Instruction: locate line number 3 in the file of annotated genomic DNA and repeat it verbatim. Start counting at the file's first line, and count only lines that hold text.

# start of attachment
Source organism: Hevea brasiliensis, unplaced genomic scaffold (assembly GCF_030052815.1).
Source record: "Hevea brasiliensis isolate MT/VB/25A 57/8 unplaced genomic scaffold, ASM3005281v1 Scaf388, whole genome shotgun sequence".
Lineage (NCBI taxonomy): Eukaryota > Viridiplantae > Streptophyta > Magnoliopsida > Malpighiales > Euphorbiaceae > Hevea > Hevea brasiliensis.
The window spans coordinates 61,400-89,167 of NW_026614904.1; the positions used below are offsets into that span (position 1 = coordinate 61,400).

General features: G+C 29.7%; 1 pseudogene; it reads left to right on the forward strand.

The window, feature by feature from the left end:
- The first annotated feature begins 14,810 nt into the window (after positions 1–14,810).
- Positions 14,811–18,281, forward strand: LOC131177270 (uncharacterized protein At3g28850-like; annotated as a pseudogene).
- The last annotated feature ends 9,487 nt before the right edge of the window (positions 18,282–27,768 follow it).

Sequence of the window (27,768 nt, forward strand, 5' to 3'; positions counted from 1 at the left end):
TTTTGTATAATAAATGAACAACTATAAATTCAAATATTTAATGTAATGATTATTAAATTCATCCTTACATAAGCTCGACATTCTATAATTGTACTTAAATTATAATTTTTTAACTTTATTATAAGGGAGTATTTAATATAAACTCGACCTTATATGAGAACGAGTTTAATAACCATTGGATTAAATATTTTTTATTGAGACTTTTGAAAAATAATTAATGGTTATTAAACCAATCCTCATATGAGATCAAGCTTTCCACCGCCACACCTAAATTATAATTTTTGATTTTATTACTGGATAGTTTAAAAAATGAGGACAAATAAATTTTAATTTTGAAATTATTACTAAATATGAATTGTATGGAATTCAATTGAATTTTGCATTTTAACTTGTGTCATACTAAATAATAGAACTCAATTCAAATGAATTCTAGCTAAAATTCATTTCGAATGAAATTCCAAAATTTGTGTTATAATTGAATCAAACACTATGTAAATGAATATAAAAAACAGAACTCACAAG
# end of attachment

Lineage (NCBI taxonomy): Eukaryota > Viridiplantae > Streptophyta > Magnoliopsida > Malpighiales > Euphorbiaceae > Hevea > Hevea brasiliensis.